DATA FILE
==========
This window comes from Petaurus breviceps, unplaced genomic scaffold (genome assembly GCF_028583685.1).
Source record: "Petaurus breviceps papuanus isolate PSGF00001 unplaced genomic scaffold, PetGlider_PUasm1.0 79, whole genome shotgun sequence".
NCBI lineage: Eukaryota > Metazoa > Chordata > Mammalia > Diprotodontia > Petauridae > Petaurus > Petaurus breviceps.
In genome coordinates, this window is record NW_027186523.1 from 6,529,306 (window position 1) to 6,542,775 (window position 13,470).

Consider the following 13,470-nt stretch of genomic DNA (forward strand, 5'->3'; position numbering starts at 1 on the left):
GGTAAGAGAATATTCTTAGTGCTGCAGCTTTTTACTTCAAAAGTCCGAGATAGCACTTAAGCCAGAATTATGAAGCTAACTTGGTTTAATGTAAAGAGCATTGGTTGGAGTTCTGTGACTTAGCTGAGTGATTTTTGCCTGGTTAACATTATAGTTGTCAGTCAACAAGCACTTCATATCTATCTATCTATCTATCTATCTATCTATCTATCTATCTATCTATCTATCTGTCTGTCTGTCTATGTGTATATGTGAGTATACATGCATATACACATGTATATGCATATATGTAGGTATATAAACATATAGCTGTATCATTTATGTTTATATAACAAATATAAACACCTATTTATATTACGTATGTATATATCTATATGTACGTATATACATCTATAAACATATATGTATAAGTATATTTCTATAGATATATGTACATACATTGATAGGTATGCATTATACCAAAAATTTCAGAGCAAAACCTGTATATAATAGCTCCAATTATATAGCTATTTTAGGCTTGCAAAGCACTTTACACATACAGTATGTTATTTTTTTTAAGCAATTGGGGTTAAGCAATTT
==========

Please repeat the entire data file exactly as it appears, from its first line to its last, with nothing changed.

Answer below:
This window comes from Petaurus breviceps, unplaced genomic scaffold (genome assembly GCF_028583685.1).
Source record: "Petaurus breviceps papuanus isolate PSGF00001 unplaced genomic scaffold, PetGlider_PUasm1.0 79, whole genome shotgun sequence".
NCBI lineage: Eukaryota > Metazoa > Chordata > Mammalia > Diprotodontia > Petauridae > Petaurus > Petaurus breviceps.
In genome coordinates, this window is record NW_027186523.1 from 6,529,306 (window position 1) to 6,542,775 (window position 13,470).

Consider the following 13,470-nt stretch of genomic DNA (forward strand, 5'->3'; position numbering starts at 1 on the left):
GGTAAGAGAATATTCTTAGTGCTGCAGCTTTTTACTTCAAAAGTCCGAGATAGCACTTAAGCCAGAATTATGAAGCTAACTTGGTTTAATGTAAAGAGCATTGGTTGGAGTTCTGTGACTTAGCTGAGTGATTTTTGCCTGGTTAACATTATAGTTGTCAGTCAACAAGCACTTCATATCTATCTATCTATCTATCTATCTATCTATCTATCTATCTATCTATCTATCTGTCTGTCTGTCTATGTGTATATGTGAGTATACATGCATATACACATGTATATGCATATATGTAGGTATATAAACATATAGCTGTATCATTTATGTTTATATAACAAATATAAACACCTATTTATATTACGTATGTATATATCTATATGTACGTATATACATCTATAAACATATATGTATAAGTATATTTCTATAGATATATGTACATACATTGATAGGTATGCATTATACCAAAAATTTCAGAGCAAAACCTGTATATAATAGCTCCAATTATATAGCTATTTTAGGCTTGCAAAGCACTTTACACATACAGTATGTTATTTTTTTTAAGCAATTGGGGTTAAGCAATTT